Last month’s article (4 Things Dog Trainers DON’T Do), was sparked by a conversation I had with colleagues over lunch. After talking about all the things most professional dog trainers don’t do (that most dog trainers do do), it’s time to turn the tables and explore the four things professional dog trainers do (that dog owners may not).
The point of these articles is to shine a light on some things you may want to use with your own dog. These aren’t secrets really, but things you may not be aware of and that might lead to positive changes in your household and with your dog.
Most dog trainers crate train their dogs. Even if it’s just for the duration of house training and puppy teething, we’re fairly adamant about (1) teaching our pups to love the crate and (2) using the crate to both protect the dog and our belongings! While some people still feel that crating a dog is cruel, we’ve raised 15 pups in 15 years (service dog puppy raisers) and all of those dogs have been great in their crates.
Why crate? It saves our sanity and it protects our dogs from injury (and it saves our shoes!). Crates, when properly used, keep a dog out of trouble – they can’t chew up the sofa, dig up the carpet, raid the counters, or pee on the floor when they’re crated. They can’t raid the garbage, rip the curtains, or chase the kitty when they’re crated. It gives us peace of mind – we know that while we’re away the dog is safely contained away from windows, electrical cords, and other potentially dangerous items. We have a higher degree of confidence that there won’t be pee or poop to clean up when we return and it’s comforting to know that both the dog and our house is safe.
Feed from Toys
Most of the service pups I’ve raised haven’t eaten out of a bowl until they’re at least six months old, usually it’s closer to a year old. Food stuffed toys come in lots of shapes and sizes. As more research on the ways of the canine mind is gathered, there are more options for dog owners to entertain and feed their dogs. I’ve written articles on food stuffed toys (with videos, too), so I won’t go into detail here.
Why feed from toys? Feeding from toys provides a couple benefits to your dog (and to you!). First, it slows down those dogs that seem to inhale their food. You know them: you put the food bowl down and within 30 seconds that bowl is emptied and the dog is pushing the bowl around the floor looking for more. A food stuffed toy helps your dog beat boredom. Food stuffed toys are like puzzles for dogs. Those toys require your dog to use his brain power (and sometimes his jaw power) to figure out how to the food out of that toy. Solving puzzles like food stuffed toys can really work your dog’s brain, which in turn actually tires them out without you doing a lot of cardio work along side them. Not that cardio’s a bad idea, mind you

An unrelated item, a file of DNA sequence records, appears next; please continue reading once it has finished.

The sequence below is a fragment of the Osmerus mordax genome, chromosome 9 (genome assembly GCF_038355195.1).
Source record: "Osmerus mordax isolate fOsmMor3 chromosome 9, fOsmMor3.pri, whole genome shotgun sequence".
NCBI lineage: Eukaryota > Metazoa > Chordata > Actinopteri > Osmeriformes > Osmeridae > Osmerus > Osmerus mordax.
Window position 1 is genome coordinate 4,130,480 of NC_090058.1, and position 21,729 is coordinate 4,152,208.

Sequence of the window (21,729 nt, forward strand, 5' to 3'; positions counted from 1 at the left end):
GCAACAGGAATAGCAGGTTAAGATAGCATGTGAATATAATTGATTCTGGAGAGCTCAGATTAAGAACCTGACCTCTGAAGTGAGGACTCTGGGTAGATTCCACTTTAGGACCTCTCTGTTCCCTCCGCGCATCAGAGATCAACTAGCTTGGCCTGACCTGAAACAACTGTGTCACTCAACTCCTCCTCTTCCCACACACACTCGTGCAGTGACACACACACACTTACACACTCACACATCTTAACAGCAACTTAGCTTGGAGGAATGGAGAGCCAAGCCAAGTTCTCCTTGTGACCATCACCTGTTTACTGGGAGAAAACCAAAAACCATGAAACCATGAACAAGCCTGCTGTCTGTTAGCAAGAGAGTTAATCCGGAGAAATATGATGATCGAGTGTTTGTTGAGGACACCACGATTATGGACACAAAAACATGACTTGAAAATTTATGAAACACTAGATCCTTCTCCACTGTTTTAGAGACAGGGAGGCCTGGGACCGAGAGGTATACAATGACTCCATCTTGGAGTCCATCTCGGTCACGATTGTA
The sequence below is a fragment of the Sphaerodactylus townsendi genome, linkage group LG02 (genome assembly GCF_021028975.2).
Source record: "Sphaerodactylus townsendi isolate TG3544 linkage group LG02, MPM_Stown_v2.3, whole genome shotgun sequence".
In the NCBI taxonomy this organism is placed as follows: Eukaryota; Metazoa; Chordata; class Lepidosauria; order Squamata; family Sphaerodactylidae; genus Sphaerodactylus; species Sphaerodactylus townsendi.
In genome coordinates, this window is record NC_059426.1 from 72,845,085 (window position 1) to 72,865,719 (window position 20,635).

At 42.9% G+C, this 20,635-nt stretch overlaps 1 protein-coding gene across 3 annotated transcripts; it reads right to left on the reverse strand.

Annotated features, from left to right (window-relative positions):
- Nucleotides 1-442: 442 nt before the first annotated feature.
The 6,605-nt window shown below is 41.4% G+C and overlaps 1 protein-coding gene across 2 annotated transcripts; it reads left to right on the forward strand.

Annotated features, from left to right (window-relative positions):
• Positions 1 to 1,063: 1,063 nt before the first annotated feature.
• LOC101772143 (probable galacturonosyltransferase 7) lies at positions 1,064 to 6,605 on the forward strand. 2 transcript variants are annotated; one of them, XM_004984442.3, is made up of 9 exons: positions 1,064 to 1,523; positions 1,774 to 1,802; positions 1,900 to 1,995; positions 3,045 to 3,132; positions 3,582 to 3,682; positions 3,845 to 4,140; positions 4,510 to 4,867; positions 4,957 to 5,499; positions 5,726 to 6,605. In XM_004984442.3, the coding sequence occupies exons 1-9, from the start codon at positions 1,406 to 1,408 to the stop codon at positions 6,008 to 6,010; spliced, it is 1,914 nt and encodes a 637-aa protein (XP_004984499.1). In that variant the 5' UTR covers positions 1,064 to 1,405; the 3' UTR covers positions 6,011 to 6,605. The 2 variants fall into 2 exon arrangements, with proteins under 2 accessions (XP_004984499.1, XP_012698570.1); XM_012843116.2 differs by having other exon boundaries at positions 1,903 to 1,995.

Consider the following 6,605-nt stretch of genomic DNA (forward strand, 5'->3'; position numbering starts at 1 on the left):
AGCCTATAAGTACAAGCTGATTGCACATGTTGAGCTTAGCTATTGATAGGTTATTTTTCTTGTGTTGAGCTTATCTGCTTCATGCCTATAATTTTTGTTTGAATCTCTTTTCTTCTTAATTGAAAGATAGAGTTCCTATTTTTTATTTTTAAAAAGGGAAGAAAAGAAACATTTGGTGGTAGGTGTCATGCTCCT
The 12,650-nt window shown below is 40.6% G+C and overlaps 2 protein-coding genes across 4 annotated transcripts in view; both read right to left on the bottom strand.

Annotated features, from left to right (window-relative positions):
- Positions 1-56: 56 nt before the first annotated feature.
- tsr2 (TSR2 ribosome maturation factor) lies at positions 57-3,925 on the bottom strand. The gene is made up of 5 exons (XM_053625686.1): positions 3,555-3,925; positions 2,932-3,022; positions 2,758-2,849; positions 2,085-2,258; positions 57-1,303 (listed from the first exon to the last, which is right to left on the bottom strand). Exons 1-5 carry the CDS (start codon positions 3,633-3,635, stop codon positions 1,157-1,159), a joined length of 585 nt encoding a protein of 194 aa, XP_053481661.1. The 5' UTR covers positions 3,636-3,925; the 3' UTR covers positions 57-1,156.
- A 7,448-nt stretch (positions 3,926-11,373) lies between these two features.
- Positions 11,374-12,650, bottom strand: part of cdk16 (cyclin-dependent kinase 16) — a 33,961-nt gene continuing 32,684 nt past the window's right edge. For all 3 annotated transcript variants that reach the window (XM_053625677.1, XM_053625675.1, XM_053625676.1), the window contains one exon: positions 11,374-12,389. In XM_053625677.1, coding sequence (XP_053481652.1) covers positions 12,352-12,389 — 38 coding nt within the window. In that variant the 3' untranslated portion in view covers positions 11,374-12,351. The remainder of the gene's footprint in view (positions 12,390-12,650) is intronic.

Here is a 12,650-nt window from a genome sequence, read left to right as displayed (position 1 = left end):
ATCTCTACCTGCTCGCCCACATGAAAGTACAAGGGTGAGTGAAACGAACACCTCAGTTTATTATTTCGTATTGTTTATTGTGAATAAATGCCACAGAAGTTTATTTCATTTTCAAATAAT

Use Management Frequently
If you’ve ever put your dog behind a gate while you answer the door, you’ve used management. I think dog trainers utilize management a little more frequently than dog owners, although I’m not quite sure why that’s the case. Very often, part of my training solution for a client who has called me to help with their dog’s problems involves management.
Why management? Often, management can take the place of training. For example, when we have a new puppy in the house, all our bathroom trash cans are placed on top of the toilet tank. Those trash cans will stay there until the dog is about six months old. That’s management! Puppies love to explore. They love the contents of a trash can! If, during their exploratory phase, they repeatedly find the rewards (what we call trash) in the bathroom waste basket, they’re actually learning to check waste baskets for goodies. If that waste basket is out of their reach, they’re less likely to learn to waste basket surf, as it’s just not an option for them. Other examples of management: gates to prevent access to certain rooms, fences to prevent roaming, crates to prevent house training or chewing disasters, keeping shoes in the closet to prevent chewing, and keeping counters free of food and crumbs to discourage counter surfing.
Brain Games and Training
Dogs are capable of some fairly impressive mental feats. Did you know your dog’s olfactory skills are capable of detecting one tablespoon of sugar in the amount of water it takes to fill two Olympic-size pools! Your dog can learn left from right? You can teach your dog the names of all his toys? Research on canine cognition has exploded and we’re learning that dogs are capable of a lot more training concepts than we ever imagined.
Why brain games? Often, destructive behavior results from boredom. Dog trainers keep their dog’s minds busy to ease boredom. A thinking dog is usually a more satisfied, healthy, and better-behaved dog. Professional trainers tend to use training to not only teach our dogs new things, but to bust the boredom rut. It’s easy for you to teach your dog new things, too! Invent a game of your own, sign up for a tricks class, enroll in a nose work or scent game class – the possibilities are endless!
Hopefully, you’re doing some (maybe all!) of these things with your dog already. Good for you! If not, consider adding one of these into your daily life with your dog. Then, when you’re ready, add another! You’ll find, I hope, that you – and your dog – are happier. And isn’t that what it’s all about?